Now, a Buck knife costs from $10 for a two-inch pocketknife up to $3,500 for a custom creation, perhaps with gold-filled etching on the blade and a 10,000-year-old mastodon tusk handle exhumed from a glacier in Alaska. Buck has produced limited-edition commemorative knives for everybody from Presidents Reagan and Bush to country singers Merle Haggard and Roy Clark. Those aren't used for whittling.

The lifetime guarantee is still intact, and the return, Chuck Buck said, is "probably about half of 1%."

Once, the company risked compromising quality when it sub-contracted a line of inexpensive pocketknives.

"Of course, those knives were guaranteed just like all of ours," Chuck Buck said. "But there were so many of them that didn't hit Buck's quality standards, we just shipped 'em back. The owner called me one day and said, 'My board told me I need to sell 'em. Although they don't meet your standards, they're still good knives.' "

The vendor said he had an offer to dispose of the knives through swap meets. He'd even grind off the Buck trademark.

Chuck Buck recalled telling him: " 'No, Mel. How about if I just buy 'em from you?' I figured he had a couple thousand. 'I'll give you a dollar apiece for 'em.' Turned out, a big truck backs up about two weeks later with 60,000 of these reject pocketknives--and I had to pay for it."

Buck donated them to Christian missionaries, who distributed them in Africa. Some went to a Baptist orphanage where, Buck said: "The kids were using pieces of tin cans to split the bamboo so they could weave baskets. That's how the orphanage maintained its food supply."


The solution was a natural for the Bucks. Besides a tempering process and standards of quality, they inherited a Christian ethic from their forebears.

Each knife comes with a small note from Al Buck: " . . . the fantastic growth of Buck Knives was no accident. From the beginning, management determined to make God the senior partner. In a crisis, the problem was turned over to him, and He hasn't failed to help us with the answer. Each knife must reflect the integrity of management, including our senior partner. . . . If any of you are troubled or perplexed and looking for answers, may we invite you to look to Him . . . (John 3:16)."

Chuck Buck said some dealers have asked him to leave out the preachy message. He has told them, "If you don't like it, take it out yourself."

Buck recalled the member of an organization who asked Buck to donate a knife for a raffle but liked it so much that he thought he'd keep it for himself--until he saw the message.

And the woman who wrote that she was contemplating suicide but decided first to buy one more nice thing for herself: a Buck knife. She said she saw the message and changed her mind.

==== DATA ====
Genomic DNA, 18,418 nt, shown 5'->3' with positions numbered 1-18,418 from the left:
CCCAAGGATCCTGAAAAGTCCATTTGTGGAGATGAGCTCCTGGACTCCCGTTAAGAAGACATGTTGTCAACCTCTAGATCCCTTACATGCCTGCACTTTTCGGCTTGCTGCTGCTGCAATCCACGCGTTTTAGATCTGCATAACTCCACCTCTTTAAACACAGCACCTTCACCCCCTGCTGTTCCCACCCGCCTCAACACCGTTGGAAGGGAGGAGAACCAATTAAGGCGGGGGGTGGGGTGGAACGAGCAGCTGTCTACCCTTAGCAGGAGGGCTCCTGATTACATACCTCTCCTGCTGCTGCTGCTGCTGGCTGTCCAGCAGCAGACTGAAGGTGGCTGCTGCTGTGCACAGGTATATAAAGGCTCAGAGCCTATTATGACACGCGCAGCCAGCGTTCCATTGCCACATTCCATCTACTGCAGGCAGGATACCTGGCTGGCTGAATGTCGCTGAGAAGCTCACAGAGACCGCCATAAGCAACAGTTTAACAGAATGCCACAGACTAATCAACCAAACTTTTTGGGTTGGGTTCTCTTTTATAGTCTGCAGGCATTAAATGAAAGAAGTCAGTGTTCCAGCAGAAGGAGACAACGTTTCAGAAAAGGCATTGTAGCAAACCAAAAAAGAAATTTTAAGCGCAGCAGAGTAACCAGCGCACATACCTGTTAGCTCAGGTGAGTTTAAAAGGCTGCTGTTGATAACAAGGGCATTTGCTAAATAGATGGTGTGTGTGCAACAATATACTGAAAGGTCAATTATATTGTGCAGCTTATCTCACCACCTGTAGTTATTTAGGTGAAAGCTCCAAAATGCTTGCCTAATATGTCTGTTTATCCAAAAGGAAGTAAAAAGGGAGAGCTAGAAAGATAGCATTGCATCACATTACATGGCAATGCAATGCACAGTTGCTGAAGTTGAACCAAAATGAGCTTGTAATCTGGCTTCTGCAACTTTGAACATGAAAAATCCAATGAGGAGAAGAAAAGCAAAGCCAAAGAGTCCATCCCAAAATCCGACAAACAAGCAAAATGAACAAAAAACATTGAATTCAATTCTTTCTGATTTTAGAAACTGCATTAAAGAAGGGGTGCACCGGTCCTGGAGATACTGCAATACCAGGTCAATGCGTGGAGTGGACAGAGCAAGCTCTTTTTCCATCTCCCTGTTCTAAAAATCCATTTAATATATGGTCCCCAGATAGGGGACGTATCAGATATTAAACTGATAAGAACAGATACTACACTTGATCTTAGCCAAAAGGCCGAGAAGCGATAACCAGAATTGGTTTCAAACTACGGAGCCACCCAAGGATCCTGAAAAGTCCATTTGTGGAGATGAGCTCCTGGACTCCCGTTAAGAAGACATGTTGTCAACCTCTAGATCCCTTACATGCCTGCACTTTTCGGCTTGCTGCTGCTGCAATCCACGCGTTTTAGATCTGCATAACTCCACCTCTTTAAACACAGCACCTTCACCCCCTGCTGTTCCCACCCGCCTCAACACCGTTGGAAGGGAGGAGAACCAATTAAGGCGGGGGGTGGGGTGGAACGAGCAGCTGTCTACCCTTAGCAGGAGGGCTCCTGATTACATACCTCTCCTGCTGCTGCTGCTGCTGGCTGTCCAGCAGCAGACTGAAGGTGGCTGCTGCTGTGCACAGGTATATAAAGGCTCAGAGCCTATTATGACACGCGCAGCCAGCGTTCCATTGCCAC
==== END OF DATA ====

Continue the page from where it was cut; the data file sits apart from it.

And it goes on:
Buck's files contain letters from people whose lives were saved by Buck knives--a sailor entangled in an anchor line, a fisherman swept down a flood control channel who jammed the knife into a crack for a handhold.

Buck strolls the factory, chatting with the workers who seem at ease with the boss looking over their shoulders. He estimates that 65-70% of the work is still done by hand, if with the aid of machines.

Greg Gardner, the supervisor of fabrication and a 24-year employee, said: "When I started, there were 35 people. We didn't have any engineering, we didn't have any purchasing, we didn't have computers. Now we're a full manufacturing outfit, but Chuck Buck will still come right down into the shop. He'll say, 'This isn't good enough, let's make it better,' and it's been that way all the time.

"Quality, quality, quality--that's the way we feel. Sometimes you hear people say, 'The knives aren't as good as they used to be.' They don't know what they're talking about. We've lived here with it all these years."

Chuck Buck said: "We feel like the employees are part of the family, too. It sounds hokey, but it's true. We treat our people right, and they really give back. If it isn't for the quality, Buck isn't going to be here."

When a visitor alluded to a scene in the first Crocodile Dundee movie when actor Paul Hogan responded to a knife-wielding mugger by pulling a Bowie-type knife, Buck recalled Hogan's line.

"That was a really cheap knife," Buck said of Hogan's weapon.

Picking up one of his own finished products, he said, "Now, this is a knife."